Sara Willis, popularly known as Fanny Fern, was an American humorist, newspaper columnist, children book author and novelist. She went on to become one of the most renowned female authors during that period. She wrote for the publication ‘New York Ledger’ and due to her immense popularity, she also became the highest paid columnist in America. In 1855, Fern was paid a then mind boggling salary of $100 per week and her style particularly appealed the thriving ladies in America at that time. Other than being a noted columnist, Fern was also a highly successful author and one of her most important books is ‘Ruth Hall’, published in 1854, that is regarded as a cornerstone of feminist literature. Fern also became quite famous as a writer of children’s books and some of the noted ones include ‘The New Story Book for Children’, ‘Little Ferns for Fanny’s Little Friends’ and ‘The Play-Day Book’. Fern wrote about a wide range of subjects throughout her career. Feminist themes were particularly close to her heart and her writings expressed her views and thoughts on the same. Read through the quotes and thoughts by Fanny Fern which have been excerpted from her columns, books, essays and public utterances.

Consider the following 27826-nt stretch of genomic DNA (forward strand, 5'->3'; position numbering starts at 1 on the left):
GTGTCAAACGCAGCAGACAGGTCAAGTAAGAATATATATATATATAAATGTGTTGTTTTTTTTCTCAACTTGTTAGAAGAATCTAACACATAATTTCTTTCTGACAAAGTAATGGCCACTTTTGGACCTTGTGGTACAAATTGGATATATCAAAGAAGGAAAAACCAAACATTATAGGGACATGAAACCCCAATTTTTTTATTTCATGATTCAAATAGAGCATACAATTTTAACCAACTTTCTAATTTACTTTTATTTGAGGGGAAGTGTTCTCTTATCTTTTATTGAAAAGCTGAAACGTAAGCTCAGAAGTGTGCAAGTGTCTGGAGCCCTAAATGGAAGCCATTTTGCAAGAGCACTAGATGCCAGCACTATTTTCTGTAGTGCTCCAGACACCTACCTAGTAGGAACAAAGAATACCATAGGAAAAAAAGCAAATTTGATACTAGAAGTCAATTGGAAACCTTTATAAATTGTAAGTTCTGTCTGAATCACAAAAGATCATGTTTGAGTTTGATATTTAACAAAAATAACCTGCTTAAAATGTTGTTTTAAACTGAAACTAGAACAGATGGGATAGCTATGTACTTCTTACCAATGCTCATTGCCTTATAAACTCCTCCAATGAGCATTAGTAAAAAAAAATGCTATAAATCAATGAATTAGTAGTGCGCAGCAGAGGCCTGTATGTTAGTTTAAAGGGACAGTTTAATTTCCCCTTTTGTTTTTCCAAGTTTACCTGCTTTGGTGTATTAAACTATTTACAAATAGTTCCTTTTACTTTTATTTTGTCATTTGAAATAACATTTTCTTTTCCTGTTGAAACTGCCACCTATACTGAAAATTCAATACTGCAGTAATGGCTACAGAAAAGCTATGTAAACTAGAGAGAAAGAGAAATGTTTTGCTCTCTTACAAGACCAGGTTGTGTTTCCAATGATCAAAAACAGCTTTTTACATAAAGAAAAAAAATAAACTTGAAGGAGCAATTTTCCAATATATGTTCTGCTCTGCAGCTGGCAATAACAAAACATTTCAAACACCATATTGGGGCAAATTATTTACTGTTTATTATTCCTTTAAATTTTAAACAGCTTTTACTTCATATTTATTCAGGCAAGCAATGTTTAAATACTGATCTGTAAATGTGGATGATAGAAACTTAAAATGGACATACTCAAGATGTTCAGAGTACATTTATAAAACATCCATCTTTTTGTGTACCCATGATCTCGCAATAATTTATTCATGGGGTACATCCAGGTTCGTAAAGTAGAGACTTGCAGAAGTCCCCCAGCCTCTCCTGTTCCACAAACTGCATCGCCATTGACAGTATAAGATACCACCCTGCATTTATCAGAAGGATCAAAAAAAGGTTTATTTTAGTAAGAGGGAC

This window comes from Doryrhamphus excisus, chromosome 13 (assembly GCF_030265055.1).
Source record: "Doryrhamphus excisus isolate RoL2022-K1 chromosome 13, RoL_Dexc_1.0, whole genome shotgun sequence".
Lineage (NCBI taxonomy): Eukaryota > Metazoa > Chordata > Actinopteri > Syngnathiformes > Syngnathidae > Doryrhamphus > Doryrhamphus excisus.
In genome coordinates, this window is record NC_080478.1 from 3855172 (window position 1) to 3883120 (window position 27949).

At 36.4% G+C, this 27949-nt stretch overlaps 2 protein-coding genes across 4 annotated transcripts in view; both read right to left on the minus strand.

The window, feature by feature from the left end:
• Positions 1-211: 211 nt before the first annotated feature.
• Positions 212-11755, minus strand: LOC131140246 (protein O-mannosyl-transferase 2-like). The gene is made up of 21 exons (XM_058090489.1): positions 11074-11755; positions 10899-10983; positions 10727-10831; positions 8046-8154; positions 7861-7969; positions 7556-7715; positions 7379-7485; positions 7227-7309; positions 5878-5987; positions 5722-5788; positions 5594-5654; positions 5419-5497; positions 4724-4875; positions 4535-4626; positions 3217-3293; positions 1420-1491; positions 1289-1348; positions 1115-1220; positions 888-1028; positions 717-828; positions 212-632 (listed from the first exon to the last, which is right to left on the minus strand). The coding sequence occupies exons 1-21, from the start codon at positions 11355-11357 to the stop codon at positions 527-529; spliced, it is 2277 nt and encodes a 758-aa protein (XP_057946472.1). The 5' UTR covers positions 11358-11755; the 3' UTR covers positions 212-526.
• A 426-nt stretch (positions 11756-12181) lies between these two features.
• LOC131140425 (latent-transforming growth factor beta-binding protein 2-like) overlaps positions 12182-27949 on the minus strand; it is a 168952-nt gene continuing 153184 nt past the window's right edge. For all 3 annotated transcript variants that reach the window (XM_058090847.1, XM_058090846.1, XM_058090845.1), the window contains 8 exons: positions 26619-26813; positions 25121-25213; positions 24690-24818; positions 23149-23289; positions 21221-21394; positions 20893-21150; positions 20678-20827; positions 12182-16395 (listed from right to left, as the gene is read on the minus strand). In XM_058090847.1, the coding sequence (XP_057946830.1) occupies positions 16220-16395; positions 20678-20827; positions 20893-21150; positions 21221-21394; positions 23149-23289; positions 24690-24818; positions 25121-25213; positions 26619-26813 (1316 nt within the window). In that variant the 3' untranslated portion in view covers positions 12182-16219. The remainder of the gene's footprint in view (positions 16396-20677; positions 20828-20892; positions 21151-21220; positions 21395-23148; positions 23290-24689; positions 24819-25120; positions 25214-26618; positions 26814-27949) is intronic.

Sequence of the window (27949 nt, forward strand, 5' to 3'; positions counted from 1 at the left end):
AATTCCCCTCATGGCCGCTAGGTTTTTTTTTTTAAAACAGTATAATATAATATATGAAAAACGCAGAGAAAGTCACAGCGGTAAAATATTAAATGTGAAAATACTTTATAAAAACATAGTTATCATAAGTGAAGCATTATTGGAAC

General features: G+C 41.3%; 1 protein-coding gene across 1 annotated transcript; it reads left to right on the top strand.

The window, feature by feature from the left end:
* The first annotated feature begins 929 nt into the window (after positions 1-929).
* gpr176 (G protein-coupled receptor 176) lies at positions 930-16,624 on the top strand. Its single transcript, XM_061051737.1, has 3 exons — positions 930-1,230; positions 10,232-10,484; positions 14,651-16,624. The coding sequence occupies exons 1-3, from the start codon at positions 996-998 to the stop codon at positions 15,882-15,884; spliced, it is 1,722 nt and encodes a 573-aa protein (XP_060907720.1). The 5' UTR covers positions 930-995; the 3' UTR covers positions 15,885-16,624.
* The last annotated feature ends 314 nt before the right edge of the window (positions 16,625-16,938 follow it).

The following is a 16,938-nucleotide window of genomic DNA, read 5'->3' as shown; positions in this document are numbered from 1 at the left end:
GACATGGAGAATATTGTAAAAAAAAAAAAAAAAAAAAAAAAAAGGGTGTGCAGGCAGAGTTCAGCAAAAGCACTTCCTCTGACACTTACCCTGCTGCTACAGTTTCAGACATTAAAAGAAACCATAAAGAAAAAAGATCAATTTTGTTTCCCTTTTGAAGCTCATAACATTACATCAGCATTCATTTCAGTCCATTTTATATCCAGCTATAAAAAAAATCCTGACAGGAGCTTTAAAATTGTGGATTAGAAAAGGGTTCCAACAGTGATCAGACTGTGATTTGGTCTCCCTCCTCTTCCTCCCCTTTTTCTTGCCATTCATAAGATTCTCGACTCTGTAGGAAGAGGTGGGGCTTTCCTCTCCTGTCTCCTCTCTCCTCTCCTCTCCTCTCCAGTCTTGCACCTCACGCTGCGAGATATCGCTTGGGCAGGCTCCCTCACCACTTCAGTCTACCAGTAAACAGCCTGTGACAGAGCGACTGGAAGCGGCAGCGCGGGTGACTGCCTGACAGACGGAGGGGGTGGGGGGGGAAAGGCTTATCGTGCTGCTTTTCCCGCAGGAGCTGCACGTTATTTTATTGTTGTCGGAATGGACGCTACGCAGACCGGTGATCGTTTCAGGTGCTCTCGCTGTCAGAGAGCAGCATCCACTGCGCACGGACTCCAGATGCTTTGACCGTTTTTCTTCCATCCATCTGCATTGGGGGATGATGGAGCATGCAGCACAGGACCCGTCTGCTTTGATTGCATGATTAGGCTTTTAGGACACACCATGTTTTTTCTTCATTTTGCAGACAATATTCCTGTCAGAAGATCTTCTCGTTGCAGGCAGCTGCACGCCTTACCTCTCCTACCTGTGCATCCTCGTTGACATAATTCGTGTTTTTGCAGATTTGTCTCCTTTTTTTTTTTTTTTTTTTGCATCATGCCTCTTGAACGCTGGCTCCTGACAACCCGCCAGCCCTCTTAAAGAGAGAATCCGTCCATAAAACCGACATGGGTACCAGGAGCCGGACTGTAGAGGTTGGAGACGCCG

What a pity when editors review a woman's book, that they so often fall into the error of reviewing the woman instead.
Can anybody tell me why reporters, in making mention of lady speakers, always consider it to be necessary to report, fully and firstly, the dresses worn by them? When John Jones or Senator Rouser frees his mind in public, we are left in painful ignorance of the color and fit of his pants, coat, necktie and vest - and worse still, the shape of his boots. This seems to me a great omission.
I want a human sermon. I don't care what Melchisedek, or Zerubbabel, or Kerenhappuk did, ages ago; I want to know what I am to do, and I want somebody besides a theological bookworm to tell me; somebody who is sometimes tempted and tried, and is not too dignified to own it; somebody like me, who is always sinning and repenting; somebody who is glad and sorry, and cries and laughs, and eats and drinks, and wants to fight when they are trodden on, and don't!
Few husbands (and the longer I observe, the more I am convinced of the truth of what I am about to say, and I make no exception in favor of education or station) have the magnanimity to use justly, generously, the power which the law puts in their hands.